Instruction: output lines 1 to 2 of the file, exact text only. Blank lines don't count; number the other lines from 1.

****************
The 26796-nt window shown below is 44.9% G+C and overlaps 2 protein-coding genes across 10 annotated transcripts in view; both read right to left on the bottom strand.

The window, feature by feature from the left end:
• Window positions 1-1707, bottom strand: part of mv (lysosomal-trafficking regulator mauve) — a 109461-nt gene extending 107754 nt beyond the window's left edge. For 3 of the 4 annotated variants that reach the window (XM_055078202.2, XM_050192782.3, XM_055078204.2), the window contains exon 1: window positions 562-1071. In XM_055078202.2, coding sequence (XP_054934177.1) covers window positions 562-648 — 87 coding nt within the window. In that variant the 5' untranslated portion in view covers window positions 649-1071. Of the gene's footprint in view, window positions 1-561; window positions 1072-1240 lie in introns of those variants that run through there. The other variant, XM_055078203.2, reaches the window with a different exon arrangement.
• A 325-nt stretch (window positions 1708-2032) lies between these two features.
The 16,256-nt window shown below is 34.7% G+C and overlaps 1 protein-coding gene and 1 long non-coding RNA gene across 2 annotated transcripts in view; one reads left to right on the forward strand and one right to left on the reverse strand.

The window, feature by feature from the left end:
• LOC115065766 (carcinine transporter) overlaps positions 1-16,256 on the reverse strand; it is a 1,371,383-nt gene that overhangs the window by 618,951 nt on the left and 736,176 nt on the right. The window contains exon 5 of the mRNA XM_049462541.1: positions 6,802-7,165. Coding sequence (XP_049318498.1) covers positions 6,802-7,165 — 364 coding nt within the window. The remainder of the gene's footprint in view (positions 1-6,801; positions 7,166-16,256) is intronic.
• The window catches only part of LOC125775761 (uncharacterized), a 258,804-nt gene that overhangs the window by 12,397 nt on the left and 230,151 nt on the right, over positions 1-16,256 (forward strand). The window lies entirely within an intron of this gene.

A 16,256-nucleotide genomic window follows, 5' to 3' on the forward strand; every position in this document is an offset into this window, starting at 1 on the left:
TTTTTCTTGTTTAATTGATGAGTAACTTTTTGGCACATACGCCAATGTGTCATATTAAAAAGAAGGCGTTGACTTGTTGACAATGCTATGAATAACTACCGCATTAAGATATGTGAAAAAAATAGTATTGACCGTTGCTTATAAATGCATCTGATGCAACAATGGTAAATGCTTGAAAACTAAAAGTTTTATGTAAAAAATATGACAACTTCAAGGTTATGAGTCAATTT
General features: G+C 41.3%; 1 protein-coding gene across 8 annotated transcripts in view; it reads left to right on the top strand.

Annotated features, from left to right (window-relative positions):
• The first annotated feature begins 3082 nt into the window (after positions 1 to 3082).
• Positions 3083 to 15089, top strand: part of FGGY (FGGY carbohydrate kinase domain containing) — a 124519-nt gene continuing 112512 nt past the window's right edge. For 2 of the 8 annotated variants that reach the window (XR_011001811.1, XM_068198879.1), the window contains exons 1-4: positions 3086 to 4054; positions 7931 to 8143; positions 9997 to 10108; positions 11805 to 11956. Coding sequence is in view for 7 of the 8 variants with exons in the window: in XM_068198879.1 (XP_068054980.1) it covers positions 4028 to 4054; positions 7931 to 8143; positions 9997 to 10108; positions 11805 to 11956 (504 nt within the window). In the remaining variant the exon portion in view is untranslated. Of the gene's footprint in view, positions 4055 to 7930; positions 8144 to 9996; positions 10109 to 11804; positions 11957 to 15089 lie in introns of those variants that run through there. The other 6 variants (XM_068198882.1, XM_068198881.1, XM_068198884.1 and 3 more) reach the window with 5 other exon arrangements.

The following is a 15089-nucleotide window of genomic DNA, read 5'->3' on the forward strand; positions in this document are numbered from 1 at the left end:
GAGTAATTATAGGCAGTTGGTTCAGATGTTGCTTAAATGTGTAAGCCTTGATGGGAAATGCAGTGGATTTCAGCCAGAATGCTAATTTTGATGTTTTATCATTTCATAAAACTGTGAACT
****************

The 26796-nt window shown below is 44.9% G+C and overlaps 2 protein-coding genes across 10 annotated transcripts in view; both read right to left on the bottom strand.

The window, feature by feature from the left end: